On a train between Warsaw and Gdansk a few years
ago, I felt vaguely uneasy, somehow haunted by an
indefinable horror about the past. What I had not
been able to formulate then becomes all too clear
in Claude Lanzmann's "Shoah," as a few
wartime survivors recall the freight trains, packed
with human cattle, criss-crossing Poland, taking
millions to their deaths in the ovens at Auschwitz
There are no ancient newsreels of ghostly victims,
but an image of the railroad track leading to Auschwitz
occurs again and again in this awesome 9 1/2 hour
documentary. The relentless chugging engine noises
on the soundtrack emphasize what an immense task
it was to organize the logistics for what the Nazis
euphemistically called the Final Solution, the systematic
destruction of European Jewry. "Shoah" is
the Hebrew word for "annihilation."
These logistics, the minute details that Lanzmann
was driven to discover and record, afford a fresh
and chilling perspective even for the informed viewer.
This monumental oral history dwarfs any other film
about the Holocaust and can be compared in its moral
scope only with "The Sorrow and the Pity," Marcel
Ophuls' great documentary on French wartime collaboration
The first method of mass murder was primitive. Extermination
by gas, piped into vans packed with men, women and
children, began on Dec.7, 1941, in Chelmno, where
400,000 Jews were asphixiated over the succeeding
years. Two survived.
One, Simon Srebnik, returns to Chelmno with Lanzmann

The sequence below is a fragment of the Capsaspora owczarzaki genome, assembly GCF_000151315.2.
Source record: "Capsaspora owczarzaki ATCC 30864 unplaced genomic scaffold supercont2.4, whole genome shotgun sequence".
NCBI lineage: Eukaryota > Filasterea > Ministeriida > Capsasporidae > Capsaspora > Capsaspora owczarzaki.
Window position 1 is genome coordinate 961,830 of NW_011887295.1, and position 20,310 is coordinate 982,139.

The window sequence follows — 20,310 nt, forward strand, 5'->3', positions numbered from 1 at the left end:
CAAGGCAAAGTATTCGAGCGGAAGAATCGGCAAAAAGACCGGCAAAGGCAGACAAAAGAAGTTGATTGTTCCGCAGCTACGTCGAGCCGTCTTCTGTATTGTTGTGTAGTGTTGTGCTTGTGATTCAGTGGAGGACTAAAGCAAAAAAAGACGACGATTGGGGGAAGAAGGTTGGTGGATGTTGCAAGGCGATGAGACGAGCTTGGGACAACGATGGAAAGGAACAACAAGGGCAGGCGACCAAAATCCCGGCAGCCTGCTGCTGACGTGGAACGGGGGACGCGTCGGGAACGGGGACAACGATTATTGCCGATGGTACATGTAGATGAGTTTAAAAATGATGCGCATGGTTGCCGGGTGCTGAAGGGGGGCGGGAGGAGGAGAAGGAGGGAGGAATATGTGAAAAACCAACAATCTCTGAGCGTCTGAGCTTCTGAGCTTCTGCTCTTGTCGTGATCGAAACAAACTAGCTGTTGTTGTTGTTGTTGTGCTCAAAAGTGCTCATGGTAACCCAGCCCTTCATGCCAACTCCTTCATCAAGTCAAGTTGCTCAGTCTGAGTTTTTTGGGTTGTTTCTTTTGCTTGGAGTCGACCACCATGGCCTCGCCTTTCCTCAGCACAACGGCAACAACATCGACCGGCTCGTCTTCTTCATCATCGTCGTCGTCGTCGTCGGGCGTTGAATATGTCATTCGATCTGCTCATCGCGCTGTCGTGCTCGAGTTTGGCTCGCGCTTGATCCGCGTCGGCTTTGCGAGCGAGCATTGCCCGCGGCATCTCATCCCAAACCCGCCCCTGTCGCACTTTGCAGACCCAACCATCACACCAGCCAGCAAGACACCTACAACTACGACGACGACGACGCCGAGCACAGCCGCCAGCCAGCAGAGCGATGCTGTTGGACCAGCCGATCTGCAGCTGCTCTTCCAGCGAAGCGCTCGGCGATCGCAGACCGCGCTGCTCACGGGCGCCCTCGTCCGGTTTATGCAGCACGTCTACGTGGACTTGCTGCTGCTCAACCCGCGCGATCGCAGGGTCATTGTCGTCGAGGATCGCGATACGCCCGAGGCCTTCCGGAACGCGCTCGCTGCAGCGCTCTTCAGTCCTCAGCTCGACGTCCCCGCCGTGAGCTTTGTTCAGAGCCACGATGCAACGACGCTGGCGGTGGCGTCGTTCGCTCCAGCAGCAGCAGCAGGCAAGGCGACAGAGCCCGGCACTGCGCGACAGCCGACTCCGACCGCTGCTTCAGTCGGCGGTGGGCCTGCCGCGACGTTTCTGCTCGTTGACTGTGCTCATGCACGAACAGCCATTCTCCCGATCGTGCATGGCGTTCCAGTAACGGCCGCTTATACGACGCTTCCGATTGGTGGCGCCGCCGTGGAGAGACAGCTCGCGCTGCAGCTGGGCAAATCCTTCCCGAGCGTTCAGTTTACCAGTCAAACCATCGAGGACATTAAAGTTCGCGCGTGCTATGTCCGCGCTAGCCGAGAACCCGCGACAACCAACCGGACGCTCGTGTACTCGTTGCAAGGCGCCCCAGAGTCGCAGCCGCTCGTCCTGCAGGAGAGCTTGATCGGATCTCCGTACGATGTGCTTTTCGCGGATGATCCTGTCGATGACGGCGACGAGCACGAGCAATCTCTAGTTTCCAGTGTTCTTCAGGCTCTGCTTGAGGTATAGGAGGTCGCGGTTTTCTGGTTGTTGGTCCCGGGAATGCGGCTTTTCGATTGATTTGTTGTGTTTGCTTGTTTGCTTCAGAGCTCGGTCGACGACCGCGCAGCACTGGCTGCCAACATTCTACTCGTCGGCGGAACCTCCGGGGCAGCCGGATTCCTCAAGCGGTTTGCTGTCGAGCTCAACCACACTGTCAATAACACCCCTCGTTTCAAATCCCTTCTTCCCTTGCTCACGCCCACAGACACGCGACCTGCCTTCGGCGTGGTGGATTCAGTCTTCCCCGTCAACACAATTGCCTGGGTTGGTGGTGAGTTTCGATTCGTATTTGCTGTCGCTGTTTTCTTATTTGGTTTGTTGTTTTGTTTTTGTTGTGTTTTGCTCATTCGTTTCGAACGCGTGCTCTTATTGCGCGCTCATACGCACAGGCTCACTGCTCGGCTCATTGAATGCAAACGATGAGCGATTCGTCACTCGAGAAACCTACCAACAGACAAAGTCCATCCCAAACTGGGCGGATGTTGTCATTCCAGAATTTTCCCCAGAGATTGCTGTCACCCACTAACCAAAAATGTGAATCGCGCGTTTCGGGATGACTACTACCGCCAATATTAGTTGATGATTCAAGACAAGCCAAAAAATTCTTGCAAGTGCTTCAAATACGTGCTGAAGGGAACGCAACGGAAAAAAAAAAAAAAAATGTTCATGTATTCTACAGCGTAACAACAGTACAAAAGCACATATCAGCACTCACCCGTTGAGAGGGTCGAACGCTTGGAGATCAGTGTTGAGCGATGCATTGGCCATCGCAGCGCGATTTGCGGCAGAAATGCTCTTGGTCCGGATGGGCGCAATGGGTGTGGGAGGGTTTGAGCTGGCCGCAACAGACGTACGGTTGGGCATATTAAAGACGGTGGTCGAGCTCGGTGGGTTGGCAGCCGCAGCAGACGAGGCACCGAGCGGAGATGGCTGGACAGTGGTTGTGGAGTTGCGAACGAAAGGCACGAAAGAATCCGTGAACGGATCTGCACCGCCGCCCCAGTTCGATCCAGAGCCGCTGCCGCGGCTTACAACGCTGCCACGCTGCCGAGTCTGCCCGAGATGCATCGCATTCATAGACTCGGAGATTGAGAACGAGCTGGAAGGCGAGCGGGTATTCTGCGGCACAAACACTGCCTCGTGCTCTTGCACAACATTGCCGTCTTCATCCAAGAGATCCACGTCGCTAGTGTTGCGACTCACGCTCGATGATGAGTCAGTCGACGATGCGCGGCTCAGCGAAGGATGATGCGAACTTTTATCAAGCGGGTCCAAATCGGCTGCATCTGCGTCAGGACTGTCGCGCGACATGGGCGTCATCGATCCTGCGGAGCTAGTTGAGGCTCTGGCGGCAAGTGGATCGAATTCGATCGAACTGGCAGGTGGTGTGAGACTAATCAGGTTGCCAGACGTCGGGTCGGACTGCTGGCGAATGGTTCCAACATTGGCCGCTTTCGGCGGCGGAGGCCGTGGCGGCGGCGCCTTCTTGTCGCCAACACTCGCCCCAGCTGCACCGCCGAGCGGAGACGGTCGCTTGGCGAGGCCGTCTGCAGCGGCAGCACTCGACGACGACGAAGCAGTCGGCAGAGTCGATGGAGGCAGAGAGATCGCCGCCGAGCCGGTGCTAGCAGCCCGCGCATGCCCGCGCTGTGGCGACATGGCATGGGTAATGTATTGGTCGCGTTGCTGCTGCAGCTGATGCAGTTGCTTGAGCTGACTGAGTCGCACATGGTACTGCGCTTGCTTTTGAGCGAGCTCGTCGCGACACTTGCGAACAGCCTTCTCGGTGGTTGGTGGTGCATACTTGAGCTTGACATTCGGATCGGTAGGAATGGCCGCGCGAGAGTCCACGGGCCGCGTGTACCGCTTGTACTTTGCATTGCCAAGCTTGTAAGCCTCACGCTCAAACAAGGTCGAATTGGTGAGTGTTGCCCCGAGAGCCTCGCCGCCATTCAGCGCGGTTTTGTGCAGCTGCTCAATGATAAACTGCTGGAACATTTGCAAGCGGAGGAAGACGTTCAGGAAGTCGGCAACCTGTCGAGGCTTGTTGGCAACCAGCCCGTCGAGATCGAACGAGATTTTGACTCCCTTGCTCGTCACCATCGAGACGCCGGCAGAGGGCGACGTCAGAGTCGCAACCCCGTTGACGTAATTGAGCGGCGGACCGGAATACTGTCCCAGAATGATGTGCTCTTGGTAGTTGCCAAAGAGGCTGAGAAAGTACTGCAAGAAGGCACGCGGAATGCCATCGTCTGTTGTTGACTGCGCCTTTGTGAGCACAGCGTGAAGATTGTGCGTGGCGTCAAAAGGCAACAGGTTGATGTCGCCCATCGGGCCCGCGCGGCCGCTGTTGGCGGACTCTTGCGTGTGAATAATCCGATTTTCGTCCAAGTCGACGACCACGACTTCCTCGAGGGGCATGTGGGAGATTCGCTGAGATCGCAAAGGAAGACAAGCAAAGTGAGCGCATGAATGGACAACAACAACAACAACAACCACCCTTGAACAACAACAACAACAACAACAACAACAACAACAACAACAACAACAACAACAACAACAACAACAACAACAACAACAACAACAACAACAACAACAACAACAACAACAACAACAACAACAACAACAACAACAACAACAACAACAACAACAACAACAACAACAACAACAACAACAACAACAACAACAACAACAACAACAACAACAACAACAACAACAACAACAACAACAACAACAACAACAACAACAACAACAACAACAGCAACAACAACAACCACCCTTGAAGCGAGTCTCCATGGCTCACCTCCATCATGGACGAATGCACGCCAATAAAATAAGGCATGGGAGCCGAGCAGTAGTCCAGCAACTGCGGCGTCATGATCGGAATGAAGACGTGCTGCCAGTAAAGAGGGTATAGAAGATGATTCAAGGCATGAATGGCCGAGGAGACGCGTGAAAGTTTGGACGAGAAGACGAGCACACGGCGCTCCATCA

for the deceptively bucolic opening scene of the
film. He was 13 when he was sent there in 1944, but
already inured to the sight of death. He is 45 when
he visits again, unable to believe he is actually
Srebnik, a heavy-set man with a sweetly bewildered
smile, obligingly repeats the song he sang for his
Nazi guards. The villagers, who recall that the Germans
treated him like a toy, remember him well and welcome
him back with genuine warmth.
"It was always this peaceful here," Srebik
recalls with wonder. "Always. When they burned
2000 people — Jews — every day, it was just as peaceful.
No one shouted. Everyone went about his work." Srebnik
was assigned to a crew that had to crush what remained
of the victims' bones, bag the powder and dump it
into the river.
On Jan. 18, 1945, two days before the Soviet troops
arrived, the Germans killed all the remaining Jews
in the work details — the last witnesses — with a
bullet to the head. The bullet missed Srebnik's vital